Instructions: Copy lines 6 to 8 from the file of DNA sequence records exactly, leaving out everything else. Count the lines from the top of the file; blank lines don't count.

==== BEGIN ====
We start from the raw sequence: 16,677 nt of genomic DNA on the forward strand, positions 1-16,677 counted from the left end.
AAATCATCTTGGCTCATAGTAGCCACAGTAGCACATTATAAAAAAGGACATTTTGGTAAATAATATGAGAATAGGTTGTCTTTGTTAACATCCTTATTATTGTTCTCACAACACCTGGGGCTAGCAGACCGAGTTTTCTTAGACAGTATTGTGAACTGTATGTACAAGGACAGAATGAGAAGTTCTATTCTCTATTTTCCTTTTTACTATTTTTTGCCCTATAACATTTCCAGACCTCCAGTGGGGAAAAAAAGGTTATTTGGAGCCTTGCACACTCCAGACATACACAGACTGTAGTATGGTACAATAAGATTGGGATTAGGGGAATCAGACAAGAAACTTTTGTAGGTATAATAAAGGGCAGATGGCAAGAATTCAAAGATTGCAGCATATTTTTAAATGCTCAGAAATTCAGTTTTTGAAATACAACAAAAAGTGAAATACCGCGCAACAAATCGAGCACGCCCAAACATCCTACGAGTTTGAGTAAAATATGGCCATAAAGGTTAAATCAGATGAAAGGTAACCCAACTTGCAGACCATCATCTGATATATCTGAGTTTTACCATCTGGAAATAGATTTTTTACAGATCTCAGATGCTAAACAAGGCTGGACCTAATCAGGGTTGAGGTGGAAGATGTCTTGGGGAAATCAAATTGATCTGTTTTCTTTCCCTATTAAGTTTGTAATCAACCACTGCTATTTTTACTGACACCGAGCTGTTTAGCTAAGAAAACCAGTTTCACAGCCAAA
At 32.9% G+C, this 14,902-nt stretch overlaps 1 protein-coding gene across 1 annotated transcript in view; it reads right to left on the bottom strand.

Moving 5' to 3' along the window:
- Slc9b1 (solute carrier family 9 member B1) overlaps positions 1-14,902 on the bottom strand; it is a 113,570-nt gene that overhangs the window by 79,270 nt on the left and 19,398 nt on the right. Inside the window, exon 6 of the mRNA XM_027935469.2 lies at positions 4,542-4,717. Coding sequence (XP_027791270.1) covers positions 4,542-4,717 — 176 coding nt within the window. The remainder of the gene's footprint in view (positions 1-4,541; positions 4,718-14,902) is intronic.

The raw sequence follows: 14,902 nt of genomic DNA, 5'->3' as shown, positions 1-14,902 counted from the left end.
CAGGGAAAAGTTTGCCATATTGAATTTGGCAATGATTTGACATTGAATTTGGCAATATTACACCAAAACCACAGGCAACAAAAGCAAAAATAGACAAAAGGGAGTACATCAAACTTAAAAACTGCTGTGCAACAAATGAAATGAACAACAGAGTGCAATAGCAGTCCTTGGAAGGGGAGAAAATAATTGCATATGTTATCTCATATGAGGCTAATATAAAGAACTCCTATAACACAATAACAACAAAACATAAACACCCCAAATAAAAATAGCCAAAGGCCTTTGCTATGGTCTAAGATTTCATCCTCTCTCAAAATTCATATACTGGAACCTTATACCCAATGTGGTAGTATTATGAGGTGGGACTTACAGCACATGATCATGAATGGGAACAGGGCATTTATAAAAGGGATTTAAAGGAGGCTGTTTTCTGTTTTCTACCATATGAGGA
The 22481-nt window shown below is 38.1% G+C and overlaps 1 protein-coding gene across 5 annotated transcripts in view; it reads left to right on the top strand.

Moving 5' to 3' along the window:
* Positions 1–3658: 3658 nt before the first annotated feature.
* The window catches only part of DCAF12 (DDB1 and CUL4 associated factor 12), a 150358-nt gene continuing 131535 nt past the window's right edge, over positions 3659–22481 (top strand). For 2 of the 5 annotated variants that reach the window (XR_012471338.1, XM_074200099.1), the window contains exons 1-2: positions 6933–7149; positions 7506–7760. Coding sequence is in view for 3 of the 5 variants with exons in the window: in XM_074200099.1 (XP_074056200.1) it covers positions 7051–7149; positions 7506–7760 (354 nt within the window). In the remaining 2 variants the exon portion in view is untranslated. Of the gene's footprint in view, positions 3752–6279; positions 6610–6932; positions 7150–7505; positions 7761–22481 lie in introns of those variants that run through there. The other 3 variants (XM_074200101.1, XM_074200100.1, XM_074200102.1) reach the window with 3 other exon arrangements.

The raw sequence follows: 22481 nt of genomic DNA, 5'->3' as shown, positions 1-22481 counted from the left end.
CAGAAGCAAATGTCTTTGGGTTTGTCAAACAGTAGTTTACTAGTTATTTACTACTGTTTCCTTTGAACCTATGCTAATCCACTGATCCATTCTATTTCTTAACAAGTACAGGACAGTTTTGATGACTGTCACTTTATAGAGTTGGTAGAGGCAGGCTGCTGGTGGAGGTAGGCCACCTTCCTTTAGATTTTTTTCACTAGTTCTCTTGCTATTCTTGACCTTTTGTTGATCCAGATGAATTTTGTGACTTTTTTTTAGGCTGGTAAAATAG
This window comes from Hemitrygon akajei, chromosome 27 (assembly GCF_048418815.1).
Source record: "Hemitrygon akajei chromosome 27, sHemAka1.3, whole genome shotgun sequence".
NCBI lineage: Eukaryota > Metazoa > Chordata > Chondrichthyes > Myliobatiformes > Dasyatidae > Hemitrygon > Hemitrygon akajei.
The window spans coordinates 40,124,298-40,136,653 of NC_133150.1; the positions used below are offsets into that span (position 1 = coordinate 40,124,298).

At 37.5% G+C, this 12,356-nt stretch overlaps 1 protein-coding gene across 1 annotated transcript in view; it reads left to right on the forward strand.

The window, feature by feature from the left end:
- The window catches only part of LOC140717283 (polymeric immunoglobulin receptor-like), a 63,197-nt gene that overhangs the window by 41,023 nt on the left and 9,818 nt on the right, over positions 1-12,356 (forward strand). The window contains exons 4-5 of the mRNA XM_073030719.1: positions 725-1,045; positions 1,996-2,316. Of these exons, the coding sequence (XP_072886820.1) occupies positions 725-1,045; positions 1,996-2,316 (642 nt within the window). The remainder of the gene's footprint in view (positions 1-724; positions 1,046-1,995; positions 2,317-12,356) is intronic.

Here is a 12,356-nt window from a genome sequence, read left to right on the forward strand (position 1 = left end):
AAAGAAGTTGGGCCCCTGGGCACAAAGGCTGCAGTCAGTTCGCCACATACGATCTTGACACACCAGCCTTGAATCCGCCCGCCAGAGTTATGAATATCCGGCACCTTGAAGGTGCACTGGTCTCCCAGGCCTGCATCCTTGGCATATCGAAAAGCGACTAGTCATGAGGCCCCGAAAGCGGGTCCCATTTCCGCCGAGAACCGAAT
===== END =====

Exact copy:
The raw sequence follows: 14,902 nt of genomic DNA, 5'->3' as shown, positions 1-14,902 counted from the left end.
CAGGGAAAAGTTTGCCATATTGAATTTGGCAATGATTTGACATTGAATTTGGCAATATTACACCAAAACCACAGGCAACAAAAGCAAAAATAGACAAAAGGGAGTACATCAAACTTAAAAACTGCTGTGCAACAAATGAAATGAACAACAGAGTGCAATAGCAGTCCTTGGAAGGGGAGAAAATAATTGCATATGTTATCTCATATGAGGCTAATATAAAGAACTCCTATAACACAATAACAACAAAACATAAACACCCCAAATAAAAATAGCCAAAGGCCTTTGCTATGGTCTAAGATTTCATCCTCTCTCAAAATTCATATACTGGAACCTTATACCCAATGTGGTAGTATTATGAGGTGGGACTTACAGCACATGATCATGAATGGGAACAGGGCATTTATAAAAGGGATTTAAAGGAGGCTGTTTTCTGTTTTCTACCATATGAGGA
The 22481-nt window shown below is 38.1% G+C and overlaps 1 protein-coding gene across 5 annotated transcripts in view; it reads left to right on the top strand.